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Pierce County hard rock bassist gets credit for time served in pot-growing case

Post by Adam Lynn / The News Tribune on Oct. 26, 2012 at 4:12 pm with No Comments »
October 26, 2012 4:12 pm

A Pierce County judge this afternoon sentenced a local hard-rock musician convicted of growing pot to credit for time served.

Superior Court Judge Frank Cuthbertson said the three days Stephen Wesley Ungerbuehler served immediately after his arrest — plus $800 in court costs — should be enough punishment for the former bassist for heavy metal act Metal Church.

A jury convicted Ungerbuehler in August of one count of unlawful manufacture of a controlled substance. The same jury acquitted him of more serious charges of leading organized crime and money laundering.

Jurors deliberated for two hours after a three-week trial before rejecting the prosecution’s argument that Ungerbuehler, who’s traveled the world playing rock ’n’ roll, was the leader of a ­marijuana-growing enterprise that raked in profits he laundered through his personal bank accounts.

Ungerbuehler testified at trial that he grew the marijuana for a sick friend authorized to possess pot for medicinal purposes. He admitted he grew more than the law allows for such purposes, which paved the way for his felony conviction.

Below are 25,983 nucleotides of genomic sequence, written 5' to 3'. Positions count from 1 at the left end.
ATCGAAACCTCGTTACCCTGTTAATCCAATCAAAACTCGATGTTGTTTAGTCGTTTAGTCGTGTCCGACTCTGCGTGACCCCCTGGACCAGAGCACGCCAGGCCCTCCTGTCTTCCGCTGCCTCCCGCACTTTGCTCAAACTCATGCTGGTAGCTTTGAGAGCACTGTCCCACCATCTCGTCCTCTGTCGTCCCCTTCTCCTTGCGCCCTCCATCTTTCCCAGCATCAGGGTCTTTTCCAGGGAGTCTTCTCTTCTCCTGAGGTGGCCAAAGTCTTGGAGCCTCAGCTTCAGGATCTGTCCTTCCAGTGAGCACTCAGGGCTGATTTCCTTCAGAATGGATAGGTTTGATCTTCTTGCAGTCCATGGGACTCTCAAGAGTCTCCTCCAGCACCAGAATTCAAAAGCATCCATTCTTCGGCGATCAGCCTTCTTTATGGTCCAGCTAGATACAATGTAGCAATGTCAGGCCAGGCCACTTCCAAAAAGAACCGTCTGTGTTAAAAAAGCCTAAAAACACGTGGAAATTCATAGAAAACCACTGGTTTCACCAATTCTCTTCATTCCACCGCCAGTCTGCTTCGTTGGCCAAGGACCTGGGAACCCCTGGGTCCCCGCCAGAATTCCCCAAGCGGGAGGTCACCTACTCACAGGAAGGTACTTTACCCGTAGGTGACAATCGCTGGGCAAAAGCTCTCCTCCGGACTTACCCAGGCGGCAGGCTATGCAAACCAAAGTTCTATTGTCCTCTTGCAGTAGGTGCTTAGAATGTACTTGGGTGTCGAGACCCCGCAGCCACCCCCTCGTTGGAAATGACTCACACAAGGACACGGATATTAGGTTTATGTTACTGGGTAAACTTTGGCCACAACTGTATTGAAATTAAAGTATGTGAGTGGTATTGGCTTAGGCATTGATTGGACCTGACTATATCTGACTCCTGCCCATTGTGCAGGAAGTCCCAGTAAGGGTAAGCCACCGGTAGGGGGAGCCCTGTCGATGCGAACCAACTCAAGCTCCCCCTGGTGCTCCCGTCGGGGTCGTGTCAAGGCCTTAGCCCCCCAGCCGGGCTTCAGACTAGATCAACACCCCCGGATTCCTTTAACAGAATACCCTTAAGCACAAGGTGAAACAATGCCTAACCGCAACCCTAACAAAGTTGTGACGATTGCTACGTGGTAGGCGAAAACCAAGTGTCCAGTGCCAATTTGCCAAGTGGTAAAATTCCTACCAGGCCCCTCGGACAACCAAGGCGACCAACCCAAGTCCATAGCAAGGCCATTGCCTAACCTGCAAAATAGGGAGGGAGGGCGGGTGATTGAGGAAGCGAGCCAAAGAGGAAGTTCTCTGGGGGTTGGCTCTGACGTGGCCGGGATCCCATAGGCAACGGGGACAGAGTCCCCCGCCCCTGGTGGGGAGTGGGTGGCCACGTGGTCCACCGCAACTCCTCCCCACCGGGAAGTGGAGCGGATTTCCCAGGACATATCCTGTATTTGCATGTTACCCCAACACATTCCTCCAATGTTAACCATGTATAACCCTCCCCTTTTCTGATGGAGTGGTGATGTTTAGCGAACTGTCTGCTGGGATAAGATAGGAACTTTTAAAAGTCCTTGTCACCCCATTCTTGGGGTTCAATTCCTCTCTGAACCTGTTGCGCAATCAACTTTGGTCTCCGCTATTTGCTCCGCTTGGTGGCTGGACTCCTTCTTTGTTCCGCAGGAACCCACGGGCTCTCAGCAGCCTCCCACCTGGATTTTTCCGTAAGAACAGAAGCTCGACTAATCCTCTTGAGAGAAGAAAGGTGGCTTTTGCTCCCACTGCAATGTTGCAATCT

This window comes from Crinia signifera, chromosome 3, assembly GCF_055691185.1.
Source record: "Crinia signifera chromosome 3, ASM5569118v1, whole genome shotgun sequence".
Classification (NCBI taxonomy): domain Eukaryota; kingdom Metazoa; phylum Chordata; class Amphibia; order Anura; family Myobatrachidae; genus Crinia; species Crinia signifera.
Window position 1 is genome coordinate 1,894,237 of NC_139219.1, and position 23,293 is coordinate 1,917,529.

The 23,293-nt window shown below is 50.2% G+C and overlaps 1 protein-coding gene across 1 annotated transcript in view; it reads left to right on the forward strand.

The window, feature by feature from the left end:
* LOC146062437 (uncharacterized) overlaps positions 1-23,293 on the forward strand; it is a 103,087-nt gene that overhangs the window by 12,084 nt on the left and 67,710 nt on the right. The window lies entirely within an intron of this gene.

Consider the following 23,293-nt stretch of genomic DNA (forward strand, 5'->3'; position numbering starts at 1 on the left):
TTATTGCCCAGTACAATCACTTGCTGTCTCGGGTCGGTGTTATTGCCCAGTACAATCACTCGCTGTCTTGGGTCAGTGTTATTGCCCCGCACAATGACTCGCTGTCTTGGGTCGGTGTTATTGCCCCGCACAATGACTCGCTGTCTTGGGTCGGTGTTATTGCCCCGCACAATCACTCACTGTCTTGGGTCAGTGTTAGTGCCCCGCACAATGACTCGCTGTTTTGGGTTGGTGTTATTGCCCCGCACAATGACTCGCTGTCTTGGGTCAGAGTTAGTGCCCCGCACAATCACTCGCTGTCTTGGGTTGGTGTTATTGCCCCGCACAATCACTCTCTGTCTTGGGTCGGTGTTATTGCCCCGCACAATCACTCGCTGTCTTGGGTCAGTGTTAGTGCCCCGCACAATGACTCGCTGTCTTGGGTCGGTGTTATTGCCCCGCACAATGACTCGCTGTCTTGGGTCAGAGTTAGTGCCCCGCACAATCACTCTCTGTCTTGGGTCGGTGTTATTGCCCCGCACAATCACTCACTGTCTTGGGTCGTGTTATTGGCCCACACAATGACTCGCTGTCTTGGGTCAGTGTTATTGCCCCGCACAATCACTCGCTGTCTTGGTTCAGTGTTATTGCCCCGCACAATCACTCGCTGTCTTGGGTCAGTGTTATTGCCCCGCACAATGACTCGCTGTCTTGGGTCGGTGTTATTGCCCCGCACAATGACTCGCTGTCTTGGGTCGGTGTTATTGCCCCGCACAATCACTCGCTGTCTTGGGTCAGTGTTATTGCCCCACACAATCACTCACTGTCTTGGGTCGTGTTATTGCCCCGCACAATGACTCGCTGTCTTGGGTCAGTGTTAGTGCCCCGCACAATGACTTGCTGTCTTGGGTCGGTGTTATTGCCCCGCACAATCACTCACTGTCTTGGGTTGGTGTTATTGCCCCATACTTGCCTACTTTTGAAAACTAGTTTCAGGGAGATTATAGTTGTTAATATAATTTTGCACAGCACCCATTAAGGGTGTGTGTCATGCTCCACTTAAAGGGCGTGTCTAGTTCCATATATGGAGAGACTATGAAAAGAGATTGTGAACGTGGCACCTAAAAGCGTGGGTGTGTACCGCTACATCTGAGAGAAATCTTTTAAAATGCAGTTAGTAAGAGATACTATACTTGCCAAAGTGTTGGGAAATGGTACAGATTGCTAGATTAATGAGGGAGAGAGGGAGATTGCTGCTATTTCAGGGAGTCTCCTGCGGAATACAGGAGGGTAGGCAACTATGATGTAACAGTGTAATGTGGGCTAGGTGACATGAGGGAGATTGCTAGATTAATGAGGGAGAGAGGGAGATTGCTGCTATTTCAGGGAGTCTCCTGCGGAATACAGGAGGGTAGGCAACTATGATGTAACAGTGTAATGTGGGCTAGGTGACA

Deputy prosecutor Maureen Goodman this afternoon recommended the sentence Cuthbertson adopted, saying because Ungerbuehler had no prior criminal record he qualified for a light sentence.

Defense attorney Jay Berneburg concurred.

Berneburg told the judge his client had suffered mightily already as a result of the prosecution, including losing product endorsements. Police also seized recording equipment during a raid on Ungerbuehler’s house, further limiting his client’s ability to make money, Berneburg said.

“The publicity surrounding this case has hurt Steve greatly, both personally and professionally,” the defense attorney said. “He’s really hurting financially.”

Given a chance to speak before he was sentenced, Ungerbuehler thanked his family and friends for standing by him through what he called “a pretty tough two years.”

He reiterated he was only trying to help a sick friend by growing some marijuana but added, “I know now not to do the things I did.”

Cuthbertson also ordered Ungerbuehler to forfeit grow equipment and drug paraphernalia seized by police but said authorities should return surveillance equipment and some other items seized as evidence.

Ungerbuehler is fighting to retrieve other property authorities took as part of a civil forfeiture case.




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